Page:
How and Why Your Best Employees Become Disengaged Over Time

How do you create an organization that motivates all your employees to bring their A game everyday?

To answer the question, it’s helpful to know what might be causing employees who once cared about your organization to stop caring. In this post, we’ll shed some light on how and why even your best employees can become apathetic or disengaged over time. This blog post is an excerpt from our e-book Getting Real About Employee Engagement. Download your copy here.

A lack of purpose is more detrimental to employee satisfaction than low pay

If you think that your employees are unhappy primarily because they want to be paid more, you may want to think again.

PayScale conducted research to discover the formula for a winning company culture, and found that extrinsic factors — including pay — only go so far in motivating people. Instead, an individual’s outlook on their company and whether they feel appreciated in their role matter most.

The number one reason employees stop caring about their organization is that they no longer feel like their work serves a purpose. They have no idea how their individual tasks are contributing to key organizational objectives — because no one has bothered to tell them what the company’s priorities and goals are, or recognized them for a job well done.

Many times, the leaders of the organization haven’t done the work of telling their employees the story of why their business exists and the purpose the business serves. Leaders are too busy to take the time to recognize their employees. Alternately, employees may be able to recite an organization’s mission and values by heart, but the values don’t ring true to them because they don’t see leaders behaving in a manner that is consistent with the brand’s stated values.

Alignment is missing


If you’ve recently noticed that one of your top performers no longer approaches her work enthusiastically, it’s probably because she’s out of alignment.

Employees do their best work and feel most satisfied when there is perfect alignment of three elements: competency, passion and organizational need.

In an ideal world, all of your employees are in jobs where they can use their strengths to the fullest, can throw themselves full-heartedly into their work each day and can be 100 percent aligned with your organizational goals.

In reality, employees can fall out of alignment faster than you’d expect — for a number of reasons. Here are a few examples:

  • Role change. You’ve recently asked your social media manager — who loves social media — to de-prioritize social media and spend more time on marketing operations, but she feels drained by looking at spreadsheets and no longer gets to exercise her creativity.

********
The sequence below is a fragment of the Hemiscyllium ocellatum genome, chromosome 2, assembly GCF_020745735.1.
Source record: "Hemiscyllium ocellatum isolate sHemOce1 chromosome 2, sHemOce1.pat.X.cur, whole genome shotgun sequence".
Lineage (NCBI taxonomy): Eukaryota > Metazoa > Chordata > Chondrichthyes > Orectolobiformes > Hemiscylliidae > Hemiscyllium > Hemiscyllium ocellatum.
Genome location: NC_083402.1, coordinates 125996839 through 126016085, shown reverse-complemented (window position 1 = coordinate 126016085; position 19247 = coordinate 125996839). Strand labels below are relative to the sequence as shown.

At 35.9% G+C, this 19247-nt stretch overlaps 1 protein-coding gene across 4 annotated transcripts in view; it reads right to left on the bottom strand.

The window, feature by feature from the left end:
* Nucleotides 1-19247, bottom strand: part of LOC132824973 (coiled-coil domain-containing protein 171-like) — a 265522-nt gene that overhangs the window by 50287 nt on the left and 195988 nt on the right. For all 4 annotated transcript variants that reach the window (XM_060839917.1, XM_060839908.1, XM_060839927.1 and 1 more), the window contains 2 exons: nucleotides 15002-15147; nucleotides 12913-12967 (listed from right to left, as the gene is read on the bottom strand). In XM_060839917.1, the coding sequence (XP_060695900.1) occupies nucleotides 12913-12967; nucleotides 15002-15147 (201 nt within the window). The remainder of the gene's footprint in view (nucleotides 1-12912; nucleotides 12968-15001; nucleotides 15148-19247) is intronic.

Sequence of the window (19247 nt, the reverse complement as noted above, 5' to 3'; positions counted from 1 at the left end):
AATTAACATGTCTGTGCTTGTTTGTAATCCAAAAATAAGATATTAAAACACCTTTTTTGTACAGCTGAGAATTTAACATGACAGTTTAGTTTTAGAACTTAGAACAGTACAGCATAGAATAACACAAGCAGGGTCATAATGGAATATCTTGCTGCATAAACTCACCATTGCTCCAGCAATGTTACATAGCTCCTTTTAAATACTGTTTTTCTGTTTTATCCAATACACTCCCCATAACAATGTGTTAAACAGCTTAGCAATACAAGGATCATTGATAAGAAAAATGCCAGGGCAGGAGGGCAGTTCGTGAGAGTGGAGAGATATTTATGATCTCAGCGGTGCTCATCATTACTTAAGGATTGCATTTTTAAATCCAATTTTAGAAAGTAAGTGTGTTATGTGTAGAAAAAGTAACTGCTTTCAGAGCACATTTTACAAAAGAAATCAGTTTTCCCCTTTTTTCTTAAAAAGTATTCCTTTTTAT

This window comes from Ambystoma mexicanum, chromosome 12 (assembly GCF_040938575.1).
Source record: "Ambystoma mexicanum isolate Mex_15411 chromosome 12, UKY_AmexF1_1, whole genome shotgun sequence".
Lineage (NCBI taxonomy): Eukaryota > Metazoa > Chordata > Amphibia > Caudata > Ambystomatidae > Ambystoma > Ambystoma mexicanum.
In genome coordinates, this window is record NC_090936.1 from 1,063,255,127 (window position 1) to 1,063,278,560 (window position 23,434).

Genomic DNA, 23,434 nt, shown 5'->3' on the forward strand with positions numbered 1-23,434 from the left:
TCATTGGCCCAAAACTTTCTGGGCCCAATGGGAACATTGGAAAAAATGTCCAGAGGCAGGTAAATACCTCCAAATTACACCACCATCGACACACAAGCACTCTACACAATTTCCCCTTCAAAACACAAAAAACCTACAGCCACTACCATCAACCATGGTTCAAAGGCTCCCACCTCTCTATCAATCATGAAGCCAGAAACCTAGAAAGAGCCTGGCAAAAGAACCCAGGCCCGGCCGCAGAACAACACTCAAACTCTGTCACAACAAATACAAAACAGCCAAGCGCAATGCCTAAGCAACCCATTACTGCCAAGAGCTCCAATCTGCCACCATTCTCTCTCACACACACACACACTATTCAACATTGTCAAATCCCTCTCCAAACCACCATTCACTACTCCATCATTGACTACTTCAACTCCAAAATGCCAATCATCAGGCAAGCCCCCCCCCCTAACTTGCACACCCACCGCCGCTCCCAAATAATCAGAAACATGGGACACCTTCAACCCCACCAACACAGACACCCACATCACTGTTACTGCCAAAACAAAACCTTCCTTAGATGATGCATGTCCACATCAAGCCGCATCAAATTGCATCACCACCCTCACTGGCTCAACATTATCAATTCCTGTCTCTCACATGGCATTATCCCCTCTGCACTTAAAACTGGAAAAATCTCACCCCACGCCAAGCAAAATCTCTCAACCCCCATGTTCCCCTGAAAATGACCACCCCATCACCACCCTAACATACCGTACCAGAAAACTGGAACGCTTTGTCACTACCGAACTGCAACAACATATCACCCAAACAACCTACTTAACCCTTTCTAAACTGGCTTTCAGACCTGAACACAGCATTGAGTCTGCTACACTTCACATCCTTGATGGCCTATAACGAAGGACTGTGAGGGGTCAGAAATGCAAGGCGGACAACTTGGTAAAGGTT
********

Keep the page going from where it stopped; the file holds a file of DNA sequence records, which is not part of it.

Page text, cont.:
• Exacerbated by lack of training. You just promoted a business analyst to manager because she excelled at financial analysis; but she is now struggling to do her work and motivate three employees because she hasn’t received training on being a manager.
  • Life change. Your Director of Operations loves her job and just became a new mom. Because she isn’t allowed to work from home, she’s now struggling to care as much about her job as she did before.
  • Project change. A big project just ended, the client was great to work with, the work itself was interesting, the process was smooth. With the new project, though, everything that could go wrong did go wrong.

Even if your hiring practices are optimized to ensure a good fit for each person, the alignment that existed at the beginning of someone’s tenure can disappear well before their first annual review, sometimes within nine or even three months on the job.

Research from BambooHR found that 77 percent of employees in non-management and non-HR roles don’t see consistent organizational changes based on feedback given during annual reviews. Delaying the review process and failing to communicate progress can lead employees to feel that their differences can’t be resolved. And when employees feel that their work no longer fits in the bigger narrative of their lives, they will begin to distance themselves emotionally from the organization.

Want to learn more about how and why employees become disengaged, or what you can do to reduce turnover? Download a copy of our ebook here.

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